When I first decided to become a writer I expected several things: that I’d get rejected a lot, that my writing would be terrible, and that I’d be broke. All of these things did indeed happen. However, what I didn’t expect is that I’d make friends. It turns out the constant rejection and the grueling hours make for the best friendships. Who knew?
The technical term for this is network, but writing is a weird space between personal and professional and as someone who is allergic to networking, I find it much easier to think of meeting other writers as making friends.
Writing friends are important. They are one of the main reasons I’m still writing. Writer friends have passed along gigs, referred me to their agents, shared industry knowledge, edited my work, and most of all they get it.
They understand quitting a good job or turning down a solid paycheck in order to have more time to write. They’ve reminded me that I love writing and to keep at it. They understand working weeknights and weekends on a novel and they understand doing this even though your novel has been rejected 70 times because they are doing the same thing too.
But how do you make writing friends in the first place?
Go where the writers go
Writers tend to be hard to find in the wild. We tend to stay at home chained to our desks. But finding other writers requires actually going out and introducing yourself to other writers.
Don’t be afraid: if they are at events for meeting other writers they probably want to get to know you too. When I moved to Boston, I met my first writing group at an agent info session. The people next to me were talking about forming a writing group so I introduced myself and asked if I could join.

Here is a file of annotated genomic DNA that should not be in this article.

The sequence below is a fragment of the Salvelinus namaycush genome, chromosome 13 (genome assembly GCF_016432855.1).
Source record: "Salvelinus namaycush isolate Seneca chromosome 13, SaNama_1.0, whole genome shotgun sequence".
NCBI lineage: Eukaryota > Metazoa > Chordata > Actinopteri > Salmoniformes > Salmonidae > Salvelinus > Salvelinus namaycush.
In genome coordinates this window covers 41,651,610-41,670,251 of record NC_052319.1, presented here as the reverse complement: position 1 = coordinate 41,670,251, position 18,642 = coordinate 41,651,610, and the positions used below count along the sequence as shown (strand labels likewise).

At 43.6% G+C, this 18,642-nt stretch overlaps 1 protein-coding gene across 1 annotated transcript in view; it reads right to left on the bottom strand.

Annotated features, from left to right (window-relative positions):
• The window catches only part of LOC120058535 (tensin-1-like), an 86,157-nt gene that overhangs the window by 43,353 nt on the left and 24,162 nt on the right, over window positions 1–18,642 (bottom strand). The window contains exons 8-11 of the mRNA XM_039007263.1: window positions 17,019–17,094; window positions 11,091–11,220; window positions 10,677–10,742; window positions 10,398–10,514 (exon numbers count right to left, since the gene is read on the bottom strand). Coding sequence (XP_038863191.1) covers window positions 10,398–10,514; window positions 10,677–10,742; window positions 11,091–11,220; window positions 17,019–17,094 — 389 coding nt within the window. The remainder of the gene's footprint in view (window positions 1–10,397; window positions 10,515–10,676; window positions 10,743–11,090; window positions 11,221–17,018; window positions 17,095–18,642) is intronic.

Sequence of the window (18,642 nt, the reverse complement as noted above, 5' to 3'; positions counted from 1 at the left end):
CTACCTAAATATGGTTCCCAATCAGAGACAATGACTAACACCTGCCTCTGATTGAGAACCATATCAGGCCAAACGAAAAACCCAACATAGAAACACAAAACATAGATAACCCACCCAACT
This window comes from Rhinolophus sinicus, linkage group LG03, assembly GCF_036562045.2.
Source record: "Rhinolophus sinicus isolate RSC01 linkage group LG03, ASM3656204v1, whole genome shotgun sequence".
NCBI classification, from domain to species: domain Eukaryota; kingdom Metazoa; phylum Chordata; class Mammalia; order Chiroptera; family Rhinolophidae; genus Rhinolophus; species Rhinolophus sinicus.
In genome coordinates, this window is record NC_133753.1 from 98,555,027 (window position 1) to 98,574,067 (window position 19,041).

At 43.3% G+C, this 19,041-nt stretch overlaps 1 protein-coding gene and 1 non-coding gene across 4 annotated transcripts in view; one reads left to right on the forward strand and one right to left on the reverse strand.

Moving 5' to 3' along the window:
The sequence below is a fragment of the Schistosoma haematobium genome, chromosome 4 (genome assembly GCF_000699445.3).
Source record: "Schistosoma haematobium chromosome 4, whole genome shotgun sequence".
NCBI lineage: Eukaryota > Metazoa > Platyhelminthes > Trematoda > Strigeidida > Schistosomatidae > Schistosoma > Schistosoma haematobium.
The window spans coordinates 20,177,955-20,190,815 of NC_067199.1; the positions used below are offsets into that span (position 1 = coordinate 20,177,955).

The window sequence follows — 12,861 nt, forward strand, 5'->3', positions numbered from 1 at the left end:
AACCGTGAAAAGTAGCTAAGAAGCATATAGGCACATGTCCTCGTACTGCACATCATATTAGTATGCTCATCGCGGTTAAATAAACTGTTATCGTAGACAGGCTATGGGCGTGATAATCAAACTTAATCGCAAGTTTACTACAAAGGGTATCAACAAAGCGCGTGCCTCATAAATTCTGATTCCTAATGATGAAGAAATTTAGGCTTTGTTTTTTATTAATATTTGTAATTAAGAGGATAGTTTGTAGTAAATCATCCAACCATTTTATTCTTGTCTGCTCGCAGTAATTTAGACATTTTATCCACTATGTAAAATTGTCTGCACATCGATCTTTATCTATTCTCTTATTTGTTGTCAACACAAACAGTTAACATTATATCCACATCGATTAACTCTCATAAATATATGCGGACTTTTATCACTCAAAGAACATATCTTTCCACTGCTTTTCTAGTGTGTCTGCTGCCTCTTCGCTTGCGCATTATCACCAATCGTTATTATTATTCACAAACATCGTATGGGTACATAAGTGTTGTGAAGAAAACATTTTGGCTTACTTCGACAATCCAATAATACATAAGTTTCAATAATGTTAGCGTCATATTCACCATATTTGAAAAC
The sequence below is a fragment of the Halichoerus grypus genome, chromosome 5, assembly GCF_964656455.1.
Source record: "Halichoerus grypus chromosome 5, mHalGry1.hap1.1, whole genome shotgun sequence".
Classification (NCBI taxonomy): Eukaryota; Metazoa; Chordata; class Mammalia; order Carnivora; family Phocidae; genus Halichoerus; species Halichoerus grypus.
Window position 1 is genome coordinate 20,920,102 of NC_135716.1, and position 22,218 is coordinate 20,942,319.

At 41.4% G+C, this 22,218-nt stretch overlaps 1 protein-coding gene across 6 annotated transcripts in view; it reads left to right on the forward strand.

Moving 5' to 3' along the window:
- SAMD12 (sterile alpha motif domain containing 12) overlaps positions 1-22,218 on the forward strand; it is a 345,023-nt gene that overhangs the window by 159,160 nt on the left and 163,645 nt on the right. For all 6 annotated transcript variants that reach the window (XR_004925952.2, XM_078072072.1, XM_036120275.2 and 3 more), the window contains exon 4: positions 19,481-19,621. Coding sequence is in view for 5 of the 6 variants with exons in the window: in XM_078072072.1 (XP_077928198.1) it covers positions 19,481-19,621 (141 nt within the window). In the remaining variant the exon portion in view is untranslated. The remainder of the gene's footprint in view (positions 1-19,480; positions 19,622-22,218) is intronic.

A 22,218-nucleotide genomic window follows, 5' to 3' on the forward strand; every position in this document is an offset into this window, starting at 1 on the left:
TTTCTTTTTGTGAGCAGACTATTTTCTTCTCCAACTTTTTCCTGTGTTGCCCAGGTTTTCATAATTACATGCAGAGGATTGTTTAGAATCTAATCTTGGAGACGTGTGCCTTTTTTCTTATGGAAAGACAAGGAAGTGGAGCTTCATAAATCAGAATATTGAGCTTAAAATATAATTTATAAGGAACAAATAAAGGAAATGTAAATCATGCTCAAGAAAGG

I also took classes. Initially, I was reluctant to take writing classes because I’d already spent a fortune on my undergrad and graduate degrees. However, taking classes at GrubStreet, a Boston writer’s center, connected me to a huge network of local writers. Any time I have an embarrassing question, want someone to look over some writing, or have an industry question, there are people I can ask/email/call etc.
If you don’t have a local writing center, look for events and classes you can take online. If you still can’t find anything, start your own. Twitter is also a great way to get to know other writers and get closer to writers you’ve met only once or twice.
Also don’t be shy about cold emailing people: most people love to talk about their writing. The worst they can do is say no.
Figure out what’s appropriate for the relationship
Writing friends are worth their weight in gold, but most writers are fighting to carve out enough time to write. Developing relationships goes much better when you take into consideration what you can give someone else and what’s appropriate to ask them for.
I divide writer relationships into roughly two categories: mentors, and peers. Okay, three: mentees, but I don’t actually have any mentees! Perhaps one day when I’m older and wiser and maybe have some luxurious facial hair to stroke?
These are writers who are more experienced than you are. I used to be terrified of emailing writers who had more experience than I did because I had no idea what I could offer in return. Listening can be its own gift. Most people love giving advice and will be down for at least one Zoom or coffee.